Anonymity

An Increase in Infringement or the Promotion of Censorship? The Growing Tension of VPN Use

In the days of unwarranted government surveillance and elaborate data collection, people increasingly rely on anonymizing services to keep their online activities private, such as proxy servers, encrypted cloud storage, and virtual private networks. Virtual private networks, or VPNs, route online communications through a secure and encrypted private network to a remote server (sometimes in a jurisdiction with greater protection for freedom of speech or weaker law enforcement).

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Britain's New Libel Bill: Better on Libel Tourism, But Worse on Anonymous Online Speech

Britain's effort to reform its defamation laws and shed London's title of "libel capital of the world" has been chugging along for several years, but now it looks like it's in sight of the last stop: The government unveiled its proposed new defamation bill in early May.  So what has all this time and effort wrought?

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Ron Paul Campaign Gets a Lesson on Civil Liberties

Ron Paul's presidential campaign has been having a rough go of it: He has yet to win a Republican state primary or caucus.  But now his campaign's also-ran streak extends into the courtroom too, in a victory for the right to anonymous free speech.

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The Curious Case of the D.C. District's Anonymity Orders

Magnifying glass and reflection by ◄bl►

Just before Christmas 2011, a federal magistrate working under D.C. District Court issued a… curious ruling. The case is Hard Drive v. Does 1-1,495, another one of these mass-joinder copyright-infringement cases. I recommend hitting that link for the full story, but here's the basic sketch:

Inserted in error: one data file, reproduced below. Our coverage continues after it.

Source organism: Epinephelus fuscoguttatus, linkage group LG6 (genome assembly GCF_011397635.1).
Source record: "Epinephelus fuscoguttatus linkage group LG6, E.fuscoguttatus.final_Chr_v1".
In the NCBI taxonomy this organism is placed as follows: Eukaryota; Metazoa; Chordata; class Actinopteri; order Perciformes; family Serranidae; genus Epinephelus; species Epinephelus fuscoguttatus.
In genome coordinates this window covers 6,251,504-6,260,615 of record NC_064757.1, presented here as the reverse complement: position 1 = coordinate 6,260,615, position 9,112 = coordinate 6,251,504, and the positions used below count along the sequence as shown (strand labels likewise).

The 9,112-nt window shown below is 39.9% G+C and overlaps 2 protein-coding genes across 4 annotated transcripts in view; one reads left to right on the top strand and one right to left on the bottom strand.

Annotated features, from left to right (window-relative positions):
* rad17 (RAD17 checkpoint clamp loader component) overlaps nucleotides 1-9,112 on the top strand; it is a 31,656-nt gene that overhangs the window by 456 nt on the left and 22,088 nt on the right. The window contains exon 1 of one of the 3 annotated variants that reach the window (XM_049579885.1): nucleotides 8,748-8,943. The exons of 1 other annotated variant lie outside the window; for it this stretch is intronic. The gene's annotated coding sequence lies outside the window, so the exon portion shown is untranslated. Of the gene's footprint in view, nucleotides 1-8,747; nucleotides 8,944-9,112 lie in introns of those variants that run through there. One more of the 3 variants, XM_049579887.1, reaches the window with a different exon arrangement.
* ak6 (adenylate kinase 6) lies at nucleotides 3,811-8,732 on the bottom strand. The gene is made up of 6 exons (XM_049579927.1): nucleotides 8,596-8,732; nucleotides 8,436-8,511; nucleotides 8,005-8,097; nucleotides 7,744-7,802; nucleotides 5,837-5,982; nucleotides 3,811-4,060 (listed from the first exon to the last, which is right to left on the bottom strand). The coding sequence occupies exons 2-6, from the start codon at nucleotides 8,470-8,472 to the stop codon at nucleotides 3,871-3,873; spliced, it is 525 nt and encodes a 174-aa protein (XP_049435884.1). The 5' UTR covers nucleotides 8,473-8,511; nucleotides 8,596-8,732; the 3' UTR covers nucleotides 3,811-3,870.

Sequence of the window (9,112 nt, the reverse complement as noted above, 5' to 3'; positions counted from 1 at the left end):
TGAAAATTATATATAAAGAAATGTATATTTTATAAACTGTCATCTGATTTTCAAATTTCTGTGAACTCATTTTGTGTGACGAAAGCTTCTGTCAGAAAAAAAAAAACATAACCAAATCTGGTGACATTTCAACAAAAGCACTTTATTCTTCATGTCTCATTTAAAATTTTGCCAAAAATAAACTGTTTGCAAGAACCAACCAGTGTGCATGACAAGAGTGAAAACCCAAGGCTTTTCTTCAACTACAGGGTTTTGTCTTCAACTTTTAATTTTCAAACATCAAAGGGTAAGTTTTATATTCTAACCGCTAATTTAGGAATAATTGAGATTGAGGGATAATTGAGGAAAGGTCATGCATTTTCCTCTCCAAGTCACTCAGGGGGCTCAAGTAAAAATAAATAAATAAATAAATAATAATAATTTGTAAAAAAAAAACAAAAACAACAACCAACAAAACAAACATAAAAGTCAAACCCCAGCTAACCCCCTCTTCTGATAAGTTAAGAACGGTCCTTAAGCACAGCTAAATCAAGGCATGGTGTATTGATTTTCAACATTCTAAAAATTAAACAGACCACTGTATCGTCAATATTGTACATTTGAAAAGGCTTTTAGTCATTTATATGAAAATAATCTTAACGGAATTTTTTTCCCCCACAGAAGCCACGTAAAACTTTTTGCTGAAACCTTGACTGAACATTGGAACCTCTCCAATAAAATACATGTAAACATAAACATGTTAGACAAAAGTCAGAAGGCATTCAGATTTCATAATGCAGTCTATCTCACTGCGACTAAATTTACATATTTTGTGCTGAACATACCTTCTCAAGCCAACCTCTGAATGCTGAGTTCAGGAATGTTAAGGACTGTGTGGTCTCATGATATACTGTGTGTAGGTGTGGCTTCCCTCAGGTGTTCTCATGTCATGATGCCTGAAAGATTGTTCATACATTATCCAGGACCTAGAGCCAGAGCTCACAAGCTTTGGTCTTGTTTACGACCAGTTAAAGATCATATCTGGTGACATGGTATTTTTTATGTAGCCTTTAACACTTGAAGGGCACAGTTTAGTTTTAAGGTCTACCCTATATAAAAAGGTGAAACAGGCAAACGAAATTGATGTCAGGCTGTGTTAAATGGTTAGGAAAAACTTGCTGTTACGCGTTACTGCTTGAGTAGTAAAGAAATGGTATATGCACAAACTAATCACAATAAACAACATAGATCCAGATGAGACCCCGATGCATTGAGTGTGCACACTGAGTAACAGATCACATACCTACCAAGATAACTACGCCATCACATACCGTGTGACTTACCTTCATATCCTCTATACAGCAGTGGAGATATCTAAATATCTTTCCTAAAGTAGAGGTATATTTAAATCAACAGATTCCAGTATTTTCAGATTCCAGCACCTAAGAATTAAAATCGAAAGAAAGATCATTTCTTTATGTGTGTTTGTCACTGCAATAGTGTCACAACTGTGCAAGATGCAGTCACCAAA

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Live Tweeting from the ‘Restaurant of Broken Dreams’

When web developer Andy Boyle overheard a couple discussing their marital woes in a Burger King in Boston on Nov. 7, he immediately recognized the entertainment value and began tweeting a play-by-play.

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At the Intersection of Anti-SLAPP and Anonymity

Slap! by Vermin Inc, on Flickr

Consider two cases: In Colorado, clothing company Façonnable is attempting to sue an anonymous Wikipedia editor (or, possibly, more than one; the number is sort of up in the air) over some unflattering edits to the company's Wikipedia page. But first, Façonnable has to figure out who the editors are--thus, a subpoena to the ISP allegedly attached to the editors' IP address.

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